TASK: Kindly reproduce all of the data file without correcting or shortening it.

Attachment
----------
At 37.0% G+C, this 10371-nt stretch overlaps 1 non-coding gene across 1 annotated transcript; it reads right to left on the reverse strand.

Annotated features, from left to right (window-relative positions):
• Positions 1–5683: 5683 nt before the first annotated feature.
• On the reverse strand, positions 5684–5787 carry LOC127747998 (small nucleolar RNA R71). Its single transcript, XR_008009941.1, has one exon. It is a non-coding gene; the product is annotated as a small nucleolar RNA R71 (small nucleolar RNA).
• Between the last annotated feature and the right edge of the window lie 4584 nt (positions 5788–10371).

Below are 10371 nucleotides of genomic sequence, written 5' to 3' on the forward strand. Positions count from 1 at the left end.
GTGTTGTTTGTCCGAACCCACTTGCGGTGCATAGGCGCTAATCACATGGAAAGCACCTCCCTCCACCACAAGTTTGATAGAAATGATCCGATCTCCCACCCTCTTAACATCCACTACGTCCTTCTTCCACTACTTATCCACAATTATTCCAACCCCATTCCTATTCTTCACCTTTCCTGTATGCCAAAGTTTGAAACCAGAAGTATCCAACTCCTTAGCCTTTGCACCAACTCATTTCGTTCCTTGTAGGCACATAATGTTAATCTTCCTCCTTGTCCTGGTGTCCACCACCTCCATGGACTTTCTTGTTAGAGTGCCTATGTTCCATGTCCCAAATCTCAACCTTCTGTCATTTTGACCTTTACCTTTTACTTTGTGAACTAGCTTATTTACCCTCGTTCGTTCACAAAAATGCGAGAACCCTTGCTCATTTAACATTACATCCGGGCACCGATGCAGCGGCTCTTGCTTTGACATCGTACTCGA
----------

At 37.0% G+C, this 10371-nt stretch overlaps 1 non-coding gene across 1 annotated transcript; it reads right to left on the reverse strand.

Annotated features, from left to right (window-relative positions):
• Positions 1–5683: 5683 nt before the first annotated feature.
• On the reverse strand, positions 5684–5787 carry LOC127747998 (small nucleolar RNA R71). Its single transcript, XR_008009941.1, has one exon. It is a non-coding gene; the product is annotated as a small nucleolar RNA R71 (small nucleolar RNA).
• Between the last annotated feature and the right edge of the window lie 4584 nt (positions 5788–10371).

Below are 10371 nucleotides of genomic sequence, written 5' to 3' on the forward strand. Positions count from 1 at the left end.
GTGTTGTTTGTCCGAACCCACTTGCGGTGCATAGGCGCTAATCACATGGAAAGCACCTCCCTCCACCACAAGTTTGATAGAAATGATCCGATCTCCCACCCTCTTAACATCCACTACGTCCTTCTTCCACTACTTATCCACAATTATTCCAACCCCATTCCTATTCTTCACCTTTCCTGTATGCCAAAGTTTGAAACCAGAAGTATCCAACTCCTTAGCCTTTGCACCAACTCATTTCGTTCCTTGTAGGCACATAATGTTAATCTTCCTCCTTGTCCTGGTGTCCACCACCTCCATGGACTTTCTTGTTAGAGTGCCTATGTTCCATGTCCCAAATCTCAACCTTCTGTCATTTTGACCTTTACCTTTTACTTTGTGAACTAGCTTATTTACCCTCGTTCGTTCACAAAAATGCGAGAACCCTTGCTCATTTAACATTACATCCGGGCACCGATGCAGCGGCTCTTGCTTTGACATCGTACTCGA